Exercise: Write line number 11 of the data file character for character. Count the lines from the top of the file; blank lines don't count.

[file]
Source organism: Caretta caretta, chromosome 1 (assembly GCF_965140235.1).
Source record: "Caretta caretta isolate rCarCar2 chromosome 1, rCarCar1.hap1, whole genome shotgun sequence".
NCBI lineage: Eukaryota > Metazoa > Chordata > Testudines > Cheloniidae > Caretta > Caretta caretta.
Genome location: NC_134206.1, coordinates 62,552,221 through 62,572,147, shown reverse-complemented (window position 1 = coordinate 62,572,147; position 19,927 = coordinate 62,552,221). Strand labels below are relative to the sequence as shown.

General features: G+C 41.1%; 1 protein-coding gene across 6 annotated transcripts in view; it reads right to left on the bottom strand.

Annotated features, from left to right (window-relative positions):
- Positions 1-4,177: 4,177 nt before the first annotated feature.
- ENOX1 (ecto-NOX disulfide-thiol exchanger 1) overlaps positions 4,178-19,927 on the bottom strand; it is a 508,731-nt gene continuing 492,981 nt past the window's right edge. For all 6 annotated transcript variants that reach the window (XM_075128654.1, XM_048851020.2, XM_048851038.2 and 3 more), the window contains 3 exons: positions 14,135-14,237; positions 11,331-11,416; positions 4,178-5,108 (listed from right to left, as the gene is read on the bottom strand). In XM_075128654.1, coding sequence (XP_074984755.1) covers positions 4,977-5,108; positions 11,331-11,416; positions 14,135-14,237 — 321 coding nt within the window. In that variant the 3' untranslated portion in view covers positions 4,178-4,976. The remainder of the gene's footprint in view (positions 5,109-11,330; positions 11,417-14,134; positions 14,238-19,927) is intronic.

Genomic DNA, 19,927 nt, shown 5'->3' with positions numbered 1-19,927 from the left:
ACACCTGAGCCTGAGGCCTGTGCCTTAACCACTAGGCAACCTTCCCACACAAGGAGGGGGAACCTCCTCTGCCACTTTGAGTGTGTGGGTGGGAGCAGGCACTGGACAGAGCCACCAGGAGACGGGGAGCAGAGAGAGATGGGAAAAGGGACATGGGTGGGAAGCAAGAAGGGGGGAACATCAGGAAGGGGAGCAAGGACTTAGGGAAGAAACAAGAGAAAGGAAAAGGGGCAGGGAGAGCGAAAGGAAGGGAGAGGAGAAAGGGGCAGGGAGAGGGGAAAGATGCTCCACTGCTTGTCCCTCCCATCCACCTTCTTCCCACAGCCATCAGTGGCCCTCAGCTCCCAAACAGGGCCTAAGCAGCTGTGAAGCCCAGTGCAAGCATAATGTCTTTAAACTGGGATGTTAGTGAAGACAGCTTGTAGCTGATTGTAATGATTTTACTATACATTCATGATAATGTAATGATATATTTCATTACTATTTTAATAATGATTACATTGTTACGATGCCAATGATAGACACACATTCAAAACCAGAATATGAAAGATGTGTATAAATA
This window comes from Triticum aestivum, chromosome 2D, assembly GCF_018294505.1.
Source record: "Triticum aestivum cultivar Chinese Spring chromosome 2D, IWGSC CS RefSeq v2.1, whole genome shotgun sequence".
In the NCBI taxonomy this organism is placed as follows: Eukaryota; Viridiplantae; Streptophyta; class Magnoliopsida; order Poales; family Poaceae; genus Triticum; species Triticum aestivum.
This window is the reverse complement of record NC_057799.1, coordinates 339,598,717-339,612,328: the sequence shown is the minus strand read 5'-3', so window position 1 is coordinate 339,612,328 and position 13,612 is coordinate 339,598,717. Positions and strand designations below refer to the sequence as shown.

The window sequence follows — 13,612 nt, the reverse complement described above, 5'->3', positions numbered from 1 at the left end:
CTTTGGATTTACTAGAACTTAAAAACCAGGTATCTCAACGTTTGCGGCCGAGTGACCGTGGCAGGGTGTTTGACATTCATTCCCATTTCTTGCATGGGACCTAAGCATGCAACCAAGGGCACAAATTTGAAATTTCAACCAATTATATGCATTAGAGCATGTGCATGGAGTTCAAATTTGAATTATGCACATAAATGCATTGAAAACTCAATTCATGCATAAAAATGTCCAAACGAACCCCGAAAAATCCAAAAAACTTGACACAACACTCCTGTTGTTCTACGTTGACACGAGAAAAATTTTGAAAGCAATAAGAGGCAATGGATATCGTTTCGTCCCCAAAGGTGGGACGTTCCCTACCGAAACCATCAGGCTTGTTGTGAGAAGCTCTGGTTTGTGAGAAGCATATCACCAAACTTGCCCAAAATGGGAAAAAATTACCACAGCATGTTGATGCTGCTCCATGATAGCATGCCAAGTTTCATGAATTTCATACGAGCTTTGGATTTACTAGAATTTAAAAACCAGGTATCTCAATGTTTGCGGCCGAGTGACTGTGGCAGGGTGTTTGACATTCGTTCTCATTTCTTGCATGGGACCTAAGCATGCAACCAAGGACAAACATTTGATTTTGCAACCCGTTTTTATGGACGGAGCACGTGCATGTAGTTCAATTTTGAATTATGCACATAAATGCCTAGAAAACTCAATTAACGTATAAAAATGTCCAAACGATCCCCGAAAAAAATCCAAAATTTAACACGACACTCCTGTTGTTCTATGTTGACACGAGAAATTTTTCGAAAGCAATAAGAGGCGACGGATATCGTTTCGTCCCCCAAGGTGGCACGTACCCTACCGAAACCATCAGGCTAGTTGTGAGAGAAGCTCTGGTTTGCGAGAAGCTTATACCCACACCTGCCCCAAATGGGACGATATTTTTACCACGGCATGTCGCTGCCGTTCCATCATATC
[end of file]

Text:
This window comes from Triticum aestivum, chromosome 2D, assembly GCF_018294505.1.